Does social media now rule politics? When a middle aged woman, potentially jealous about the attention her partner was paying to another woman, composed a two-word, carefully timed message and released it on Twitter, who could have predicted its impact on recent French elections?
The tweet created a firestorm of controversy in France, and reportedly led to the defeat of a popular political candidate.
The woman who launched the word bomb just so happened to be First Lady Valarie Trierweiler, the media savvy, celebrity girlfriend of the newly elected French President, François Hollande. The target? Segolene Royal, the mother of Holland's four children, who had formerly lived with him for 30 years.
With just a week left in parliamentary elections, Trierweiler, sent out a two word message offering "Good Luck!" to Socialist dissident Olivier Falorni, the man running against Royal in the elections. Well-timed for maximum disruption of Royal's campaign, it reportedly led to her defeat.
What might have prompted Trierweiler's jealousy? Her partner, Hollande, had promised Royal the post of President of the National Assembly, if she won the election. Trierweiler's message, reported put her at odds with Hollande, and added an element of confusion to the election.
The response from critics was immediate. "This affair makes a mockery of our country and of our head of state," Eric Ciotti of the centre-Right UMP told reporters. Indeed, Hollande, 57, himself, was reportedly furious at the tweet.
Hollande, in frustration, asked his aides to keep her in check. "You must ask Valérie to be careful, she can cause you harm," one is reported as warning him. "You're right," Mr Hollande is said to have replied. "You talk to her."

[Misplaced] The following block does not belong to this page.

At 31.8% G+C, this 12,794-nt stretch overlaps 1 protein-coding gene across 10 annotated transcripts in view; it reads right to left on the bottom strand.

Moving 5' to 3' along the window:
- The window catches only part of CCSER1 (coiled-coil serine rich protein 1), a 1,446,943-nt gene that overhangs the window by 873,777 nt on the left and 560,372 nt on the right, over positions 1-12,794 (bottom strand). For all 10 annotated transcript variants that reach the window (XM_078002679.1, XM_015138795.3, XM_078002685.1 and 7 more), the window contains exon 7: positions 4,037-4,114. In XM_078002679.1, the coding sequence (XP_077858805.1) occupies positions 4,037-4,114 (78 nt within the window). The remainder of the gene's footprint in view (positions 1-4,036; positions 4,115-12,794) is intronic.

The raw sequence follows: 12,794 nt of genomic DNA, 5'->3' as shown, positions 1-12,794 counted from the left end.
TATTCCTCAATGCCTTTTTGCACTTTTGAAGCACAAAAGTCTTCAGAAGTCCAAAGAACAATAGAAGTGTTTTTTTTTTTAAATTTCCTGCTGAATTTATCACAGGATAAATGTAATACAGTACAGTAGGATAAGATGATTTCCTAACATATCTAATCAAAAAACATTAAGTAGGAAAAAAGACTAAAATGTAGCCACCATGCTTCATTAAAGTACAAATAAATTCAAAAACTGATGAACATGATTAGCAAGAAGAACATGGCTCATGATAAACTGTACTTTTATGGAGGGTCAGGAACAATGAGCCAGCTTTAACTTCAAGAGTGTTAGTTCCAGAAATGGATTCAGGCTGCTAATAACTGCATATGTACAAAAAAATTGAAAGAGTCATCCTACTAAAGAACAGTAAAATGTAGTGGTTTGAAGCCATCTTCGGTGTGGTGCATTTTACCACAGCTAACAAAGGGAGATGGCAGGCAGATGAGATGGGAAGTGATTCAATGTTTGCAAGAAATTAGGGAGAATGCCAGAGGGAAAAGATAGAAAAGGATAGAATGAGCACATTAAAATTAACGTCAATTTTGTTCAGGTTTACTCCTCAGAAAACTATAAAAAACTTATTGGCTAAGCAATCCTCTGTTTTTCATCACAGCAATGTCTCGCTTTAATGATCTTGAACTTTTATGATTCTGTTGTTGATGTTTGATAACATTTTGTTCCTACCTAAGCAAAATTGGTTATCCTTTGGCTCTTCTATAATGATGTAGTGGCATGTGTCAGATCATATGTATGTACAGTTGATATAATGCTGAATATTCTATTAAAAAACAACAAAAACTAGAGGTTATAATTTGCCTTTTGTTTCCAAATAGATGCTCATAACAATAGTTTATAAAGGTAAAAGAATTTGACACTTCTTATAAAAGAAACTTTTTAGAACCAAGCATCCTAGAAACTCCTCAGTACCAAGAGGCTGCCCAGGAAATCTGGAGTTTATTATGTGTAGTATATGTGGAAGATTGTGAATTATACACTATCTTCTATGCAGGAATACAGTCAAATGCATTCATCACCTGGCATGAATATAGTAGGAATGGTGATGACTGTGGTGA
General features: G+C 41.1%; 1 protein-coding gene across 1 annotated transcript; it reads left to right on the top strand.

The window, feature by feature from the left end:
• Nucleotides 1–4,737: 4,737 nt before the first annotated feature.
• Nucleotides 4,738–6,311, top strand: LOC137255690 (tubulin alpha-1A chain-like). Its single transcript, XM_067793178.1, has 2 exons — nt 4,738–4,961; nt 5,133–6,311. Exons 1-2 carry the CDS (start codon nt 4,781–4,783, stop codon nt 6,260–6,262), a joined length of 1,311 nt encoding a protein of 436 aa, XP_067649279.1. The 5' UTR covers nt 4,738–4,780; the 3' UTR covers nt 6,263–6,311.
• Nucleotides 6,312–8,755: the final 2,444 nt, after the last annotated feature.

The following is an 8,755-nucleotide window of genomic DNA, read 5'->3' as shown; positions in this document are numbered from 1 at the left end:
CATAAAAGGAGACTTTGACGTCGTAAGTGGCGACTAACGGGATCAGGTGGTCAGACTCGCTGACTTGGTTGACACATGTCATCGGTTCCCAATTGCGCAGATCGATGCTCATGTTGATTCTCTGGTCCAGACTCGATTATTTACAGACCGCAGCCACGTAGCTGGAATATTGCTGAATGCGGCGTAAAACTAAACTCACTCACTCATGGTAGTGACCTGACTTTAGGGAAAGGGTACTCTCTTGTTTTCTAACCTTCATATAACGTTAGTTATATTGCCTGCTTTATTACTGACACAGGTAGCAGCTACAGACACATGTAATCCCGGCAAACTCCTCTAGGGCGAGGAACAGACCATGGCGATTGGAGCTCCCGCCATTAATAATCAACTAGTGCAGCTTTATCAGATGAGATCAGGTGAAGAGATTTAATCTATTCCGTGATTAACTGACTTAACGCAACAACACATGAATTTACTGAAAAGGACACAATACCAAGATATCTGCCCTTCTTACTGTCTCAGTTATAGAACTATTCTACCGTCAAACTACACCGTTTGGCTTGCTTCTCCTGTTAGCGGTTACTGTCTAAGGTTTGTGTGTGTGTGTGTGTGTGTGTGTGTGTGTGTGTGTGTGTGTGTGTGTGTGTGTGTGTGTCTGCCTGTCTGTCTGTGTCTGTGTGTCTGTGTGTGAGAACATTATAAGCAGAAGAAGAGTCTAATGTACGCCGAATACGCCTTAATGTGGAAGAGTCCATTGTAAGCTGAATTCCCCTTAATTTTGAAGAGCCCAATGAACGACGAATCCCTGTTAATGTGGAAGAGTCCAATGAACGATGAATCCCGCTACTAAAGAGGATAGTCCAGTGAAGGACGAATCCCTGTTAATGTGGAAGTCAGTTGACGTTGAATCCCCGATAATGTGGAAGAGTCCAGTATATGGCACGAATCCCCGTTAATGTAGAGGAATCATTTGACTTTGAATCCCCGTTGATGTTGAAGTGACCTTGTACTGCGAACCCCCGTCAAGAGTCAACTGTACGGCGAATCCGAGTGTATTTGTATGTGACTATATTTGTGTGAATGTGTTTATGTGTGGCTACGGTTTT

The disruptive force of the two word tweet, which may have led to electoral defeat is worth noting. It is worth noting because of the pattern of defeats that have eroded the political power of Segolene Royal, over the past five years. Over the past five years, the romantic relationship between Hollande and Trierweiler has become increasingly public.
What critics want to know is this: Over the past five years, has a jealous Trierweiler, a journalist with the Paris Match, been using her knowledge of the political process, and the media, to undermining the success of Royal?
Ever since media savvy Trierweiler took up with Hollande, popular Segolene Royal, who reportedly has almost a "cult-like" following because of her advocacy for the common citizen, has suffered a string of losses in key political elections.
In 2007, for example, French Socialist Party's candidate Royal lost the presidential election to Nicolas Sarkozy. Mid-campaign, as she struggled to maintain her focus, she asked Hollande to move out of the family home because of his romantic involvement with Trierweiler.
In 2008, under what were termed "dubious circumstances," she narrowly lost the Socialist Party's election for First Secretary at the Party's twenty-second national congress. In 2011, a year after Trierweiler's relationship with Hollande became publicly known, Royal lost her second bid to represent the Socialist party in national elections. With Trierweiler at his back, Hollande won.
Recently, Hollande publicly announced his intention to elevate Royal to president of the National Congress if she won her local election. Ambushed by the twitter tossed word bomb, she lost.
Intriguingly, the Daily Mail reports that Ms. Trierweiler did not travel with Hollande to the G8 Summit in Mexico this week, and that her personal biography has disappeared from the Elysee Palace website. An aide confirmed that Ms. Trierweiler was being encouraged to 'remain in the shadows because Mr. Hollande was 'furious' at the way she has behaved so far.
Responding to the humiliating tweet, Royal told loyal supporters, "I did not want to react because the blow was so violent. But that does not mean I didn't feel wounded by it, I am not a robot." At the time she added: "I didn't want to respond in the heat of the moment because I am fighting a tough political battle and I need to stay in a good state of mind."
When asked about her defeat and the now infamous tweet on French 2 television, Segolene Royal quoted writer Victor Hugo saying: "Traitors always pay for their treachery in the end."